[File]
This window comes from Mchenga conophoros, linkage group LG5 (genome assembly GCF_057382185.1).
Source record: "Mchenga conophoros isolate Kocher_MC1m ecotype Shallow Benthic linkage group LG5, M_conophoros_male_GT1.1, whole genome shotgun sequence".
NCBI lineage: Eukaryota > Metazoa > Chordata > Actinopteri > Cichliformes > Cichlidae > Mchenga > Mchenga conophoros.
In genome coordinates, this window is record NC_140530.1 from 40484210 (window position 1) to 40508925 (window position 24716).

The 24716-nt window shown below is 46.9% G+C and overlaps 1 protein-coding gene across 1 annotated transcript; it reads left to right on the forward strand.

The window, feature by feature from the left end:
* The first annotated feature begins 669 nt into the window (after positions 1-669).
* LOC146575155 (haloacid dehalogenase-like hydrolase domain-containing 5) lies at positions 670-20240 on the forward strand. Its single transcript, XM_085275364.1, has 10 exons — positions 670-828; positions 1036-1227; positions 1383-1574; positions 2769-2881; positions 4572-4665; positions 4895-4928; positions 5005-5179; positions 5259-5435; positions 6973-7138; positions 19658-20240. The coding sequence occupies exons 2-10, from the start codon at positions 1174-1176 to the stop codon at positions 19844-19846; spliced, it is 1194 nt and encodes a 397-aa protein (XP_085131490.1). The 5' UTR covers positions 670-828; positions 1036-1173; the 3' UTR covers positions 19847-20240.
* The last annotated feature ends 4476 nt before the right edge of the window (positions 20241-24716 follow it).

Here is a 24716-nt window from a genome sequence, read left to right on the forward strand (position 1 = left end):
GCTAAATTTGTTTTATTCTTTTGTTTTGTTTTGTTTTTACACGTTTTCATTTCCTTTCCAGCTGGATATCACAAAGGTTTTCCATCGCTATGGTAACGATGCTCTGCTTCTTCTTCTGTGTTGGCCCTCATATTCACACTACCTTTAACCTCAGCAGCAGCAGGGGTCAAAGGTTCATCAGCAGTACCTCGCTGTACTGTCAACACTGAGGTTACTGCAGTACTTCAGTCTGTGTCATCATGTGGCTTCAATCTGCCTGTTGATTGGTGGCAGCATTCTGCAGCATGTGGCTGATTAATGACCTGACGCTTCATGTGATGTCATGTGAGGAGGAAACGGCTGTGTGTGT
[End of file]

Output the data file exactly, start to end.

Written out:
This window comes from Mchenga conophoros, linkage group LG5 (genome assembly GCF_057382185.1).
Source record: "Mchenga conophoros isolate Kocher_MC1m ecotype Shallow Benthic linkage group LG5, M_conophoros_male_GT1.1, whole genome shotgun sequence".
NCBI lineage: Eukaryota > Metazoa > Chordata > Actinopteri > Cichliformes > Cichlidae > Mchenga > Mchenga conophoros.
In genome coordinates, this window is record NC_140530.1 from 40484210 (window position 1) to 40508925 (window position 24716).

The 24716-nt window shown below is 46.9% G+C and overlaps 1 protein-coding gene across 1 annotated transcript; it reads left to right on the forward strand.

The window, feature by feature from the left end:
* The first annotated feature begins 669 nt into the window (after positions 1-669).
* LOC146575155 (haloacid dehalogenase-like hydrolase domain-containing 5) lies at positions 670-20240 on the forward strand. Its single transcript, XM_085275364.1, has 10 exons — positions 670-828; positions 1036-1227; positions 1383-1574; positions 2769-2881; positions 4572-4665; positions 4895-4928; positions 5005-5179; positions 5259-5435; positions 6973-7138; positions 19658-20240. The coding sequence occupies exons 2-10, from the start codon at positions 1174-1176 to the stop codon at positions 19844-19846; spliced, it is 1194 nt and encodes a 397-aa protein (XP_085131490.1). The 5' UTR covers positions 670-828; positions 1036-1173; the 3' UTR covers positions 19847-20240.
* The last annotated feature ends 4476 nt before the right edge of the window (positions 20241-24716 follow it).

Here is a 24716-nt window from a genome sequence, read left to right on the forward strand (position 1 = left end):
GCTAAATTTGTTTTATTCTTTTGTTTTGTTTTGTTTTTACACGTTTTCATTTCCTTTCCAGCTGGATATCACAAAGGTTTTCCATCGCTATGGTAACGATGCTCTGCTTCTTCTTCTGTGTTGGCCCTCATATTCACACTACCTTTAACCTCAGCAGCAGCAGGGGTCAAAGGTTCATCAGCAGTACCTCGCTGTACTGTCAACACTGAGGTTACTGCAGTACTTCAGTCTGTGTCATCATGTGGCTTCAATCTGCCTGTTGATTGGTGGCAGCATTCTGCAGCATGTGGCTGATTAATGACCTGACGCTTCATGTGATGTCATGTGAGGAGGAAACGGCTGTGTGTGT